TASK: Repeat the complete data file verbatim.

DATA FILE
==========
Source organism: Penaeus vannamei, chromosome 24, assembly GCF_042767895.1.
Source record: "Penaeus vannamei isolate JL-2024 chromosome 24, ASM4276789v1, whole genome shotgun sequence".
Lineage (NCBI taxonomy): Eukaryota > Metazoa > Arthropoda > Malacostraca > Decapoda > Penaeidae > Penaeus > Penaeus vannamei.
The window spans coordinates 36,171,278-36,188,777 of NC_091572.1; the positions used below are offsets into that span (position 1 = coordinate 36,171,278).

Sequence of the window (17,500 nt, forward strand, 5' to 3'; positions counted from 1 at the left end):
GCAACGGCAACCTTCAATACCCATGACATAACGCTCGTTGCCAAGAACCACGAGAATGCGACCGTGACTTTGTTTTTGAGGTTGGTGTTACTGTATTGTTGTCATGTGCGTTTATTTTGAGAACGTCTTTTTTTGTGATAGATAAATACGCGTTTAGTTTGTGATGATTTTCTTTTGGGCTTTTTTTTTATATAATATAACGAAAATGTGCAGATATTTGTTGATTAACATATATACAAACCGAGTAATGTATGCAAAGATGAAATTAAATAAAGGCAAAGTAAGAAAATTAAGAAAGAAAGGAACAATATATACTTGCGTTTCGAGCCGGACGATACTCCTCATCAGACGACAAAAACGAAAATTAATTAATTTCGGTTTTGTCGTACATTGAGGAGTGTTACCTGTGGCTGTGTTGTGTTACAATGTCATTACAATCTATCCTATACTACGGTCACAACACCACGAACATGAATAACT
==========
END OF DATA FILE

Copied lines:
Source organism: Penaeus vannamei, chromosome 24, assembly GCF_042767895.1.
Source record: "Penaeus vannamei isolate JL-2024 chromosome 24, ASM4276789v1, whole genome shotgun sequence".
Lineage (NCBI taxonomy): Eukaryota > Metazoa > Arthropoda > Malacostraca > Decapoda > Penaeidae > Penaeus > Penaeus vannamei.
The window spans coordinates 36,171,278-36,188,777 of NC_091572.1; the positions used below are offsets into that span (position 1 = coordinate 36,171,278).

Sequence of the window (17,500 nt, forward strand, 5' to 3'; positions counted from 1 at the left end):
GCAACGGCAACCTTCAATACCCATGACATAACGCTCGTTGCCAAGAACCACGAGAATGCGACCGTGACTTTGTTTTTGAGGTTGGTGTTACTGTATTGTTGTCATGTGCGTTTATTTTGAGAACGTCTTTTTTTGTGATAGATAAATACGCGTTTAGTTTGTGATGATTTTCTTTTGGGCTTTTTTTTTATATAATATAACGAAAATGTGCAGATATTTGTTGATTAACATATATACAAACCGAGTAATGTATGCAAAGATGAAATTAAATAAAGGCAAAGTAAGAAAATTAAGAAAGAAAGGAACAATATATACTTGCGTTTCGAGCCGGACGATACTCCTCATCAGACGACAAAAACGAAAATTAATTAATTTCGGTTTTGTCGTACATTGAGGAGTGTTACCTGTGGCTGTGTTGTGTTACAATGTCATTACAATCTATCCTATACTACGGTCACAACACCACGAACATGAATAACT